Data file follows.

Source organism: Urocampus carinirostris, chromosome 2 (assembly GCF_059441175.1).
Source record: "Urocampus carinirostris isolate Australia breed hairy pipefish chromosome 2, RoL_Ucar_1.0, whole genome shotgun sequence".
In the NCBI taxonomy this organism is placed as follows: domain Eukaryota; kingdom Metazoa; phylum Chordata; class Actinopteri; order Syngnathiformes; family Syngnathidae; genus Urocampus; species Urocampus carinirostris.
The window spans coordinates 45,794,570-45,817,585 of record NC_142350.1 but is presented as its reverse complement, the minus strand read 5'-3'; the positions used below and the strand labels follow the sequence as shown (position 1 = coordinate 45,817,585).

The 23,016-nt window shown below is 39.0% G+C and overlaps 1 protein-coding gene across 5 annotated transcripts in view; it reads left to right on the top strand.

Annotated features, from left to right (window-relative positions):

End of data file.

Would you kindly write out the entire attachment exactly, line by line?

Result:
Source organism: Urocampus carinirostris, chromosome 2 (assembly GCF_059441175.1).
Source record: "Urocampus carinirostris isolate Australia breed hairy pipefish chromosome 2, RoL_Ucar_1.0, whole genome shotgun sequence".
In the NCBI taxonomy this organism is placed as follows: domain Eukaryota; kingdom Metazoa; phylum Chordata; class Actinopteri; order Syngnathiformes; family Syngnathidae; genus Urocampus; species Urocampus carinirostris.
The window spans coordinates 45,794,570-45,817,585 of record NC_142350.1 but is presented as its reverse complement, the minus strand read 5'-3'; the positions used below and the strand labels follow the sequence as shown (position 1 = coordinate 45,817,585).

The 23,016-nt window shown below is 39.0% G+C and overlaps 1 protein-coding gene across 5 annotated transcripts in view; it reads left to right on the top strand.

Annotated features, from left to right (window-relative positions):